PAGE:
The Nougat Quick Settings tiles are one of the most useful—but easily overlooked—tools in Android. App developers have the ability to build in a button or toggle for their app right into the ever-present quick settings shade, so you can make use of the app without even launching it.
This gives you one-touch access to a specific action or a toggle to enable or disable a feature. It helps break the cycle of leaping from one app to another or navigating various menus.
While there aren’t necessarily as many apps taking advantage of this as I’d like, there are some good ones you may want to check out. And after playing with this for a while, you’re bound to see the potential.
How it works
When you swipe down with two fingers (or swipe down twice with one finger) you’re presented with the Quick Settings, a series of panels to toggle common functions. This is how you can turn on the flashlight, disable Bluetooth, or toggle the Wi-Fi connection.
You have the ability to move around all of those tiles in the Quick Settings.
If you want to change what goes where, touch the pencil icon at the top of the screen. You’ll see some options that perform a specific function, like turning on a wireless hotspot, casting the screen, or enabling enabling Data Saver mode.
Once you install an app that has its own tile, you’ll see it available when you go to edit the menu.
Some options to get you started
There’s a pretty decent collection of apps that have opted to build in a feature inside of the Quick Settings. One of the best implementations is with Shazam, which added an Auto Shazam tile. This turns on the always-listening ability in the music identification service, so you can always find out what’s playing around you with just one tap.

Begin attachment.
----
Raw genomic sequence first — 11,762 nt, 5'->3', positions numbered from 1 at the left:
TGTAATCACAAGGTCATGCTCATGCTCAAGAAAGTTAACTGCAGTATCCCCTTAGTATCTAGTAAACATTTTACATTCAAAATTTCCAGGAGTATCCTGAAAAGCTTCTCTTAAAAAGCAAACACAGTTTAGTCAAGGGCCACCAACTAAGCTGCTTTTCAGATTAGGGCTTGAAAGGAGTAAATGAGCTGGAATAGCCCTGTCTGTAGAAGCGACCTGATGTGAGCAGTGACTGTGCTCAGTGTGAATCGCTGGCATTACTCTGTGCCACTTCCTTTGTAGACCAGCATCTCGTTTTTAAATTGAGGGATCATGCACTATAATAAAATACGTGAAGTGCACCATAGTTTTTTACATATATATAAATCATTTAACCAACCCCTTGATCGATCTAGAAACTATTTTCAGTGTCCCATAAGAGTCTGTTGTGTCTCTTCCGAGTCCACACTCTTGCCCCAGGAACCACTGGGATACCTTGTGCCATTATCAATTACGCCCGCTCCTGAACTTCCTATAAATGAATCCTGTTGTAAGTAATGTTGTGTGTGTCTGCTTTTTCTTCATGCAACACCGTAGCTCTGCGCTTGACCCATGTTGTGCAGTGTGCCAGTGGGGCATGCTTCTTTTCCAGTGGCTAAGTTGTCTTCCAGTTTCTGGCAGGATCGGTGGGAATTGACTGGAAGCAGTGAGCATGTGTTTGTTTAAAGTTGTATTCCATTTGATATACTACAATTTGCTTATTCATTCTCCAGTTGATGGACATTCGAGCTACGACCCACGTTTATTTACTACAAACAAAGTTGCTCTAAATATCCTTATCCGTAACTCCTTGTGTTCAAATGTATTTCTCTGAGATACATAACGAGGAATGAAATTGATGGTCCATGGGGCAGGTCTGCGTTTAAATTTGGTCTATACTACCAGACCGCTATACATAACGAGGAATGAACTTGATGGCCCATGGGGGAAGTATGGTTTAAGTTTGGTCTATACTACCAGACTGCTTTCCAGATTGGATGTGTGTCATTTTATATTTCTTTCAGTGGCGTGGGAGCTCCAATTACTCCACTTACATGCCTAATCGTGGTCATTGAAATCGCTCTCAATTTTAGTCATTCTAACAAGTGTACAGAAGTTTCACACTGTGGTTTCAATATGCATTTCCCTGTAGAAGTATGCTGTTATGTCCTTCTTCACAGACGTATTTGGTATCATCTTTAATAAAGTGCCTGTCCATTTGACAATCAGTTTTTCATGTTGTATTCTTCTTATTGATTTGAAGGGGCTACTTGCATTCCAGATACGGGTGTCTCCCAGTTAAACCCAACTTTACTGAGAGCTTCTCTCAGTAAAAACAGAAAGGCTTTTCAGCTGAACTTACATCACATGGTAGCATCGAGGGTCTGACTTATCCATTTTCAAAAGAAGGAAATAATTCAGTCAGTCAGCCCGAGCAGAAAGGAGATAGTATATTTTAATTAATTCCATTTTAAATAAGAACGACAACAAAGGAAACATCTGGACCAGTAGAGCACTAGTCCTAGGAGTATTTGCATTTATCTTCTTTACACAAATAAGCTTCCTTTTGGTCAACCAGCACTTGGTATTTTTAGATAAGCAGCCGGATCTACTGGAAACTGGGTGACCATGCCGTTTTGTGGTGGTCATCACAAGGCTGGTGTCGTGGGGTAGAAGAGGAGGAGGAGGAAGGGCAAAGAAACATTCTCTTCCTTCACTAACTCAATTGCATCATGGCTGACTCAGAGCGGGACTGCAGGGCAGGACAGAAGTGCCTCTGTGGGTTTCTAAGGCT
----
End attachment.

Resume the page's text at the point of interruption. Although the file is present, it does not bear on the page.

Shazam’s button can help you find out what’s playing very quickly.
Something for the more productivity-minded is Todoist, which has an Add task command. When you press it your keyboard will launch and you’ll be able to quickly type out something that needs to get done.
Spotify lovers will appreciate the tile for Offline mode. You need to have a premium subscription for this feature, which sticks to music that’s saved on your phone.
A few other apps are dipping their toes into the water. Flamingo for Twitter (one of the better third-party Twitter apps) has a button for composing a tweet, which is a logical and rather obvious choice that may come in handy when you want to fire off a quick thought. The official Twitter client should take notes.
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